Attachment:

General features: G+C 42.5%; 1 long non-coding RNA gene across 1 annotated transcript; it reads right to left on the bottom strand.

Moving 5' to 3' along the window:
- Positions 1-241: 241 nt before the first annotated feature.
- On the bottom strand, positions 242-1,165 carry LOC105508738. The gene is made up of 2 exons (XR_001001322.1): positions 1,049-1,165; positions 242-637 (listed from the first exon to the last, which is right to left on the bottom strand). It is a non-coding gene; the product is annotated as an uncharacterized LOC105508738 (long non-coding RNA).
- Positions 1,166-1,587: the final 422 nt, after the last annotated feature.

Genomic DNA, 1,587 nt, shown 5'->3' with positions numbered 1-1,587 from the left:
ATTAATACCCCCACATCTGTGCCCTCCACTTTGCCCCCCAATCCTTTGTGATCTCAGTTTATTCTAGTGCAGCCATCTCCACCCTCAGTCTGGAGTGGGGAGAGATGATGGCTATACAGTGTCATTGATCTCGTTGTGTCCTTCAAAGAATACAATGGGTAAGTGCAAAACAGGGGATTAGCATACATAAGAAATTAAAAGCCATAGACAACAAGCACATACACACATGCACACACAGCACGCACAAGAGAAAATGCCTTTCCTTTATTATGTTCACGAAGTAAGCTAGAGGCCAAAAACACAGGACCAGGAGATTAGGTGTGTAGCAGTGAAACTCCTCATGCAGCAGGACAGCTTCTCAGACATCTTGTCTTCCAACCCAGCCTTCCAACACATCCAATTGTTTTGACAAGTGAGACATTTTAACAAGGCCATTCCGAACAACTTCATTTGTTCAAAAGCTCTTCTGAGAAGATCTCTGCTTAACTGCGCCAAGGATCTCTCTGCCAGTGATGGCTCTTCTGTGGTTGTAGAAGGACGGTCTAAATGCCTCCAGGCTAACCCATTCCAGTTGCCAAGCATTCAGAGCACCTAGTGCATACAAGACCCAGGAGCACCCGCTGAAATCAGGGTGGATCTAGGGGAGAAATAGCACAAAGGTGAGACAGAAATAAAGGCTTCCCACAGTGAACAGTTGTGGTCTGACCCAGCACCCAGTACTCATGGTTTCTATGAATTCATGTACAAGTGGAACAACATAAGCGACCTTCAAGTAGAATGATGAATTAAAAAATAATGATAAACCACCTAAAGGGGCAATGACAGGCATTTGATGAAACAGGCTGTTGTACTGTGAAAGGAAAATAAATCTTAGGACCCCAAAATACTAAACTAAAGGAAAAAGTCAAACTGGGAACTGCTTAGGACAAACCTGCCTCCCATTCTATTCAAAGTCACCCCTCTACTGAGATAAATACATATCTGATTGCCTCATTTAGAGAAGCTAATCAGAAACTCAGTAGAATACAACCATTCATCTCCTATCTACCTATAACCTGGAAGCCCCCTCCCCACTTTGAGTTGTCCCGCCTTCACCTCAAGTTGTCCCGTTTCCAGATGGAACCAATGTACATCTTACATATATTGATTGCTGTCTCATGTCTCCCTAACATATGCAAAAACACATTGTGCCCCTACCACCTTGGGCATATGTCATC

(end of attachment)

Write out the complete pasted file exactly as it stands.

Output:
General features: G+C 42.5%; 1 long non-coding RNA gene across 1 annotated transcript; it reads right to left on the bottom strand.

Moving 5' to 3' along the window:
- Positions 1-241: 241 nt before the first annotated feature.
- On the bottom strand, positions 242-1,165 carry LOC105508738. The gene is made up of 2 exons (XR_001001322.1): positions 1,049-1,165; positions 242-637 (listed from the first exon to the last, which is right to left on the bottom strand). It is a non-coding gene; the product is annotated as an uncharacterized LOC105508738 (long non-coding RNA).
- Positions 1,166-1,587: the final 422 nt, after the last annotated feature.

Genomic DNA, 1,587 nt, shown 5'->3' with positions numbered 1-1,587 from the left:
ATTAATACCCCCACATCTGTGCCCTCCACTTTGCCCCCCAATCCTTTGTGATCTCAGTTTATTCTAGTGCAGCCATCTCCACCCTCAGTCTGGAGTGGGGAGAGATGATGGCTATACAGTGTCATTGATCTCGTTGTGTCCTTCAAAGAATACAATGGGTAAGTGCAAAACAGGGGATTAGCATACATAAGAAATTAAAAGCCATAGACAACAAGCACATACACACATGCACACACAGCACGCACAAGAGAAAATGCCTTTCCTTTATTATGTTCACGAAGTAAGCTAGAGGCCAAAAACACAGGACCAGGAGATTAGGTGTGTAGCAGTGAAACTCCTCATGCAGCAGGACAGCTTCTCAGACATCTTGTCTTCCAACCCAGCCTTCCAACACATCCAATTGTTTTGACAAGTGAGACATTTTAACAAGGCCATTCCGAACAACTTCATTTGTTCAAAAGCTCTTCTGAGAAGATCTCTGCTTAACTGCGCCAAGGATCTCTCTGCCAGTGATGGCTCTTCTGTGGTTGTAGAAGGACGGTCTAAATGCCTCCAGGCTAACCCATTCCAGTTGCCAAGCATTCAGAGCACCTAGTGCATACAAGACCCAGGAGCACCCGCTGAAATCAGGGTGGATCTAGGGGAGAAATAGCACAAAGGTGAGACAGAAATAAAGGCTTCCCACAGTGAACAGTTGTGGTCTGACCCAGCACCCAGTACTCATGGTTTCTATGAATTCATGTACAAGTGGAACAACATAAGCGACCTTCAAGTAGAATGATGAATTAAAAAATAATGATAAACCACCTAAAGGGGCAATGACAGGCATTTGATGAAACAGGCTGTTGTACTGTGAAAGGAAAATAAATCTTAGGACCCCAAAATACTAAACTAAAGGAAAAAGTCAAACTGGGAACTGCTTAGGACAAACCTGCCTCCCATTCTATTCAAAGTCACCCCTCTACTGAGATAAATACATATCTGATTGCCTCATTTAGAGAAGCTAATCAGAAACTCAGTAGAATACAACCATTCATCTCCTATCTACCTATAACCTGGAAGCCCCCTCCCCACTTTGAGTTGTCCCGCCTTCACCTCAAGTTGTCCCGTTTCCAGATGGAACCAATGTACATCTTACATATATTGATTGCTGTCTCATGTCTCCCTAACATATGCAAAAACACATTGTGCCCCTACCACCTTGGGCATATGTCATC